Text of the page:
Mailer: Moderately competitive, not highly. I wasn’t that good in anything. I never sunk to Marty’s level—us dogs must stick together—but I was always looking for some girl to say, “You’re fantastic, you’re wonderful, you’re marvelous.” They never did.
Grobel: When did girls start telling you that?
Mailer: Not until I was in college and writing. And it wasn’t that dramatic. Probably after The Naked and the Dead came out is when it started.
Grobel: You achieved huge success at 25 with that novel. Did you mishandle it?
Mailer: Yeah, but I don’t brood on it. There’s no way in the world I ever could have handled it well. If you were to be made manager of a big league baseball team tomorrow, you wouldn’t expect to do that well for a while, would you? It would be almost impossible; you’d have to make huge errors. I went from obscurity into being a well-known author overnight. I wasn’t even an average 25-year-old when it happened.
Grobel: In describing how you came to know the officers you wrote about in The Naked and the Dead, you said you generally operate on hate, which is the best aid to analysis. That still hold?
Mailer: We can get into that, but it’s tricky. If you feel the kind of hate that just burns a red haze in front of your eyes, you’ll do anything. If you’ve got a quiet anger—that is, without getting pious or pompous, a righteous anger—you feel that something is unjust in the scheme of things, that can fuel a lot of very good writing. In fact, most good writing is done with a critical edge. There are many more good critics around than there are good fiction writers. The reason is that a critic can get into something he doesn’t like and what someone else is doing and he can do it with a firm sense of self-righteousness. Which is why critics are keeping literary standards alive. And they can write well, so anger definitely is a tool; it’s that grindstone that just sharpens the cutting edge or your instrument. But too much anger just wipes you out. Since you can’t really control it, to keep that nice balance, a lot of it is luck. When you get in a period of your life where you’re full of energy and you’ve got an anger that’s usable, then you can write well. I was very angry at the Army when I got out. And that anger was immensely useful for writing The Naked and the Dead, because it wasn’t just a crazy anger. It was a true anger. The book is true and was kind of funny as a result. It had its separation from what was going on. I also had the good literary instinct to pick on officers even though I hated officers. There couldn’t have been a simpler enlisted man than I was. I just hated all officers when I was in the Army. But by the time I got out I had enough sense to pick an officer who was halfway sympathetic, and that kept the book from being a parody. You can never do good work in writing if the hate takes over, it’s gotta be balanced by irony, at least. Or detachment.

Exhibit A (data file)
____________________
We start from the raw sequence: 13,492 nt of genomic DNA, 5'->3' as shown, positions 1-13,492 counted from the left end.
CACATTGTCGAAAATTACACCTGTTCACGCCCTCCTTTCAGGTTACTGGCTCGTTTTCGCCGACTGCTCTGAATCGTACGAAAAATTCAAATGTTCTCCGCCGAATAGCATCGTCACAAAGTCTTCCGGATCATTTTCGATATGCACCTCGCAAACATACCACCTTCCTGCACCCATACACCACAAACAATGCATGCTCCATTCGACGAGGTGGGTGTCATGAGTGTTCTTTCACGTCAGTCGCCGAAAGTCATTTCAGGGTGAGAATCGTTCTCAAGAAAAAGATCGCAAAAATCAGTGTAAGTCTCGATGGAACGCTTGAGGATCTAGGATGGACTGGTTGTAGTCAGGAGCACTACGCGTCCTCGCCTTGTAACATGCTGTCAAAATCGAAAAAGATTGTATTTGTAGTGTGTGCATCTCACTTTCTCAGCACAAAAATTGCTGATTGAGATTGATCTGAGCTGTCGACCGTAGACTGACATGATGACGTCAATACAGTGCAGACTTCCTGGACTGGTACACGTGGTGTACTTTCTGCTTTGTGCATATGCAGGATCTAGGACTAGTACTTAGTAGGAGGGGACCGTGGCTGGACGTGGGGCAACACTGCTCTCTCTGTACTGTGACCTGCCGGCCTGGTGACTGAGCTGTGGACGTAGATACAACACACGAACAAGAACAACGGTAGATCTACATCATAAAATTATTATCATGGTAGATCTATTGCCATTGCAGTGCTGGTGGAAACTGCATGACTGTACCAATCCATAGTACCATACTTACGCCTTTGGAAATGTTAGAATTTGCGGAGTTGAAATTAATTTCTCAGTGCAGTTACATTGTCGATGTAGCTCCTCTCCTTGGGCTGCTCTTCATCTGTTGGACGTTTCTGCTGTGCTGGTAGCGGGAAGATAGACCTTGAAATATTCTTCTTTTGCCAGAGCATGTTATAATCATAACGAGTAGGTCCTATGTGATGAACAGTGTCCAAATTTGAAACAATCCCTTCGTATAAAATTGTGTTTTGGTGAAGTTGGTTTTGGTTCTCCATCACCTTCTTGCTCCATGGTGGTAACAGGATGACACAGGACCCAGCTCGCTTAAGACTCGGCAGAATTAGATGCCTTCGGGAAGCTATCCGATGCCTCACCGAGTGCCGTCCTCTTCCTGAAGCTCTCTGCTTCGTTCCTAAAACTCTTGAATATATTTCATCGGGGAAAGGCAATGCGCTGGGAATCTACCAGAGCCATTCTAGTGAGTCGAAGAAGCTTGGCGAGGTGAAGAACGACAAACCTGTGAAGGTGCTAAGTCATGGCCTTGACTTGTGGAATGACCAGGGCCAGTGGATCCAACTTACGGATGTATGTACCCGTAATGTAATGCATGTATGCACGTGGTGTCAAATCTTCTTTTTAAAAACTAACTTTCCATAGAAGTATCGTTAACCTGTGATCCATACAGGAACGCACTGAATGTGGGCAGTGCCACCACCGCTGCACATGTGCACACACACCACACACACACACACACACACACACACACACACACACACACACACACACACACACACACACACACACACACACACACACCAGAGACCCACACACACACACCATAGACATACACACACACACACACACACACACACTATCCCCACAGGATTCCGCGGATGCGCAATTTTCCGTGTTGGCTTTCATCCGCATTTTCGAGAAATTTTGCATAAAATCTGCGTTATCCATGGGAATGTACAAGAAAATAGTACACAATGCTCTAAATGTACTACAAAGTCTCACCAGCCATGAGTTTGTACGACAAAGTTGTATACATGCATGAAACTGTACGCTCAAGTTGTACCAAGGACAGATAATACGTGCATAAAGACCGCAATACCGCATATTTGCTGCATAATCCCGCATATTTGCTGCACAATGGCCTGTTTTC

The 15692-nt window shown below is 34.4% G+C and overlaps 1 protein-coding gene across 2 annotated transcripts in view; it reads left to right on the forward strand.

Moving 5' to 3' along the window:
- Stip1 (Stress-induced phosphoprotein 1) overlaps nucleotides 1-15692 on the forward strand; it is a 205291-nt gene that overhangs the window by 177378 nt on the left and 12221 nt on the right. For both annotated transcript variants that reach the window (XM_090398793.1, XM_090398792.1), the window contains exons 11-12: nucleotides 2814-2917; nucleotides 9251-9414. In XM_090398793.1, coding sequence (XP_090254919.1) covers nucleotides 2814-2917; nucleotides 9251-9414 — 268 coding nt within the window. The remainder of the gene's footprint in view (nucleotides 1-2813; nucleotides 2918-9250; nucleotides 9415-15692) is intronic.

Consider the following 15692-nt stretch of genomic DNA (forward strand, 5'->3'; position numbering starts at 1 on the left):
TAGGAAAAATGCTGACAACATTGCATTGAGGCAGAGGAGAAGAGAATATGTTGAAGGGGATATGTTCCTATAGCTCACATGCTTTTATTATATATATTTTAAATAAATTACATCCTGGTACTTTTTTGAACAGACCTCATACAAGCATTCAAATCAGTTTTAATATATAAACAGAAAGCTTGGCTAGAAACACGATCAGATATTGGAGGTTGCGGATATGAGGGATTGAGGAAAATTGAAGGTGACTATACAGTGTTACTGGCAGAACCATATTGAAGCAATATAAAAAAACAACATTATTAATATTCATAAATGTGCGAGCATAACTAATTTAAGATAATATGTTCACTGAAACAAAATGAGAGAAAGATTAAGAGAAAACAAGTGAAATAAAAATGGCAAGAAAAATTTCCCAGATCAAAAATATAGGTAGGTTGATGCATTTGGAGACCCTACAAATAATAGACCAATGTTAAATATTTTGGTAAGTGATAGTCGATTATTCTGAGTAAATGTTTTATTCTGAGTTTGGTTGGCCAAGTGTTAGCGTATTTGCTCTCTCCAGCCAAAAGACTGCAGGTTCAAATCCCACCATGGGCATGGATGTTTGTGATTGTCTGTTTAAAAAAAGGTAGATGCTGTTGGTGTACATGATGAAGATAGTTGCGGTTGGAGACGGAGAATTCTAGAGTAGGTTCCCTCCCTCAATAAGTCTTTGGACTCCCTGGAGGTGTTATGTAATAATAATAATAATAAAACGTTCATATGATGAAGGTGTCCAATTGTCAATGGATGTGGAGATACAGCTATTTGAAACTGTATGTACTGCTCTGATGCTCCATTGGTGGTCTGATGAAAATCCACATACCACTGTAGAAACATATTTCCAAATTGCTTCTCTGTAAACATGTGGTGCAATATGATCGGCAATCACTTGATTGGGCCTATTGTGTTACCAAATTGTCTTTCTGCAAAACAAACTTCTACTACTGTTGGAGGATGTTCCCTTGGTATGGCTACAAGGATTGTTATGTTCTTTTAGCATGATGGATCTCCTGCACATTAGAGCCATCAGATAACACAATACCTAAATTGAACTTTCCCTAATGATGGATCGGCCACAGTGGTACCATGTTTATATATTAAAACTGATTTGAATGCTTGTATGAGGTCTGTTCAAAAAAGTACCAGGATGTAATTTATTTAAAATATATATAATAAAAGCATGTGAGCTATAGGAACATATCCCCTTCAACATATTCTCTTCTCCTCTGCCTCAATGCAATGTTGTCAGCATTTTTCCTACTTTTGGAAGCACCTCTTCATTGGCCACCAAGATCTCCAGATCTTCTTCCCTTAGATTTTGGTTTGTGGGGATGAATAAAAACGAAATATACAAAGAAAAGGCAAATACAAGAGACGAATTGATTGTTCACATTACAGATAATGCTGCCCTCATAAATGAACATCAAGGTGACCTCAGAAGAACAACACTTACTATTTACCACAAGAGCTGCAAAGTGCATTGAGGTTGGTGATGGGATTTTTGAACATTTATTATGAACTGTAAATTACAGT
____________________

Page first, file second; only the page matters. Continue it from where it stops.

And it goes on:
Grobel: After that initial success, did you feel that the critics were going to be out to get you for the next few books, or do you feel the criticism of those books were deserved?